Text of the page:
That wasn’t the way science fiction advertised itself, of course. The self-advertisement was: Technology! The world of the future! Educational! Learn about science! It didn’t tell you that it would jack your kid into this weird malcontent urban literary universe and serve as the gateway drug to J. G. Ballard.

And nobody knew. The people at the high school didn’t know, your parents didn’t know. Nobody knew that I had discovered this window into all kinds of alien ways of thinking that wouldn’t have been at all acceptable to the people who ran that little world I lived in.

Paris Review – William Gibson, The Art of Fiction No. 211

On Digital Minimalism – Study Hacks – Cal Newport

Be wary of tools that solve a problem that didn’t exist before the tool. GPS helped solve a problem that existed for a long time before it came along (how do I get where I want to go?), so did Google (how do I find this piece of information I need?). Snapchat, by contrast, did not. Be wary of tools in this latter category as they tend to exist mainly to create addictive new behaviors that support ad sales.

On Digital Minimalism – Study Hacks – Cal Newport

In “Collateral Beauty” and “Passengers,” Two Tales of Gaslighting – The New Yorker

Fantasy, even when it’s rooted in practical details and doesn’t involve any metaphysical impossibilities, is the hardest genre to pull off, for the simple reason that life is interesting. A drama or a comedy that sticks close to experience has the intrinsic virtue of documentary—and, as with documentary itself, less is usually more.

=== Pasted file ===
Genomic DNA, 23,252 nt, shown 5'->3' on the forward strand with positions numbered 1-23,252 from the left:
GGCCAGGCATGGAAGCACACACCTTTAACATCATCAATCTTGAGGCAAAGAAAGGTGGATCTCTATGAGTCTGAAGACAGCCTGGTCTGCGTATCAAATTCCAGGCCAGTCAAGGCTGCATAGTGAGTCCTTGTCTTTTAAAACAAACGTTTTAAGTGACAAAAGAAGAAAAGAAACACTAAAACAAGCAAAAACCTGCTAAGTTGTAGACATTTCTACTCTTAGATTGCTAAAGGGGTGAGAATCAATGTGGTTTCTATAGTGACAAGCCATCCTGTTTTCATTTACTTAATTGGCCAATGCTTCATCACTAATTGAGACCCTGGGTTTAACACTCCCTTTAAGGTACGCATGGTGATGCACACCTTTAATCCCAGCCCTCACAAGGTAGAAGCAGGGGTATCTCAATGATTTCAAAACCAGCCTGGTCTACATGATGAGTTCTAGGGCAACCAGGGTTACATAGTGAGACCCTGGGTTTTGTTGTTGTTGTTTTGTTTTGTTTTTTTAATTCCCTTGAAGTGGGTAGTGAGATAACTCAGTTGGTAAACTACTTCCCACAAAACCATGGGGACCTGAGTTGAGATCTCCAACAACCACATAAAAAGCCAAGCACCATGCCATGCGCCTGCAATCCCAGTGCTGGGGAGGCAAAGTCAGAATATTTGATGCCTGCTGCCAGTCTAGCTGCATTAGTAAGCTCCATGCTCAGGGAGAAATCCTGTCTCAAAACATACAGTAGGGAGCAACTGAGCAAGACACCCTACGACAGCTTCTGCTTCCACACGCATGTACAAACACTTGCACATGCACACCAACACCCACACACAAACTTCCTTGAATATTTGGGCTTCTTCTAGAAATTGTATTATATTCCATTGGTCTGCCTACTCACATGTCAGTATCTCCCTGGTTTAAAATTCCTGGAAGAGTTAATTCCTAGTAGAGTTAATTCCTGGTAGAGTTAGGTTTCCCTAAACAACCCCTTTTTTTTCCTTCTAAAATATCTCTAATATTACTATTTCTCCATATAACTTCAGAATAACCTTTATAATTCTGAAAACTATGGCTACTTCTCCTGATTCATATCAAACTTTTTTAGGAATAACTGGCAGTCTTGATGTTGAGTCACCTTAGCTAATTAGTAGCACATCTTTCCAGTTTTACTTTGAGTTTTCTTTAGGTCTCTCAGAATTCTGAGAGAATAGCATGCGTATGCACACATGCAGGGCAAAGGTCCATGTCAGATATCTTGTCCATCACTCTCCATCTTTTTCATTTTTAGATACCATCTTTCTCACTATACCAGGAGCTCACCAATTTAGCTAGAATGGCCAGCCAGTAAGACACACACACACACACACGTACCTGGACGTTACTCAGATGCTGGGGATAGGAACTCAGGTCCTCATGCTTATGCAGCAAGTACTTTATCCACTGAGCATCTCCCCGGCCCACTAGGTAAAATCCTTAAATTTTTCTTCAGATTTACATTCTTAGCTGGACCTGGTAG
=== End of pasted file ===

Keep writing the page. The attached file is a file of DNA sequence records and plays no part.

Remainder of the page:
In “Collateral Beauty” and “Passengers,” Two Tales of Gaslighting – The New Yorker

Do we need *more* radical Islam? – Marginal REVOLUTION

In general, I am suspicious when someone dismisses a view for being “radical” or “extreme.”  There is usually sloppy thinking behind that designation.  Why not just say what is wrong with the view?  How for instance are we supposed to feel about “radical Christianity”?  Good or bad?  Does it mean Origen or Ted Cruz or something altogether different?  Can’t we just debate the question itself?

The same is true in politics.  Let’s say someone favors free trade and the First Amendment.  Is that “radical”?  Or is it mainstream and thus non-radical?  Does labeling it radical further the debate on whether or not those are the correct positions?

Do we need *more* radical Islam? – Marginal REVOLUTION

The Scrying Game — Real Life

Making leisure your labor, an elaboration of “working from home,” can be a profound comfort. Collapsing the public and private can mean protection from both realms — stripped of some of the obligations of traditional professionalism, your public life can be more intimate and casual. And when you “be yourself” for a living, your private self can be infused with the armored posturing of a public persona. This elision can also, truly, drive a person crazy.

The Scrying Game — Real Life

Why Is It So Hard to Get Serial Drama Right in 2016?

As TV drama becomes more traditionally novelistic, announcing exactly how long a story is going to take and assuring us that the end of a season will be the End, we can breathe a sigh of relief, because we know that at least one thing we’ve invested our emotions in will set an endpoint and stick to it and let us move on to something else.

This speaks to me. I don’t remember the last show I watched past the third season. I’m sure I’m missing out on many wonderful experiences, but… to each their own. Cf. streaming TV as a new genre.

Why Is It So Hard to Get Serial Drama Right in 2016?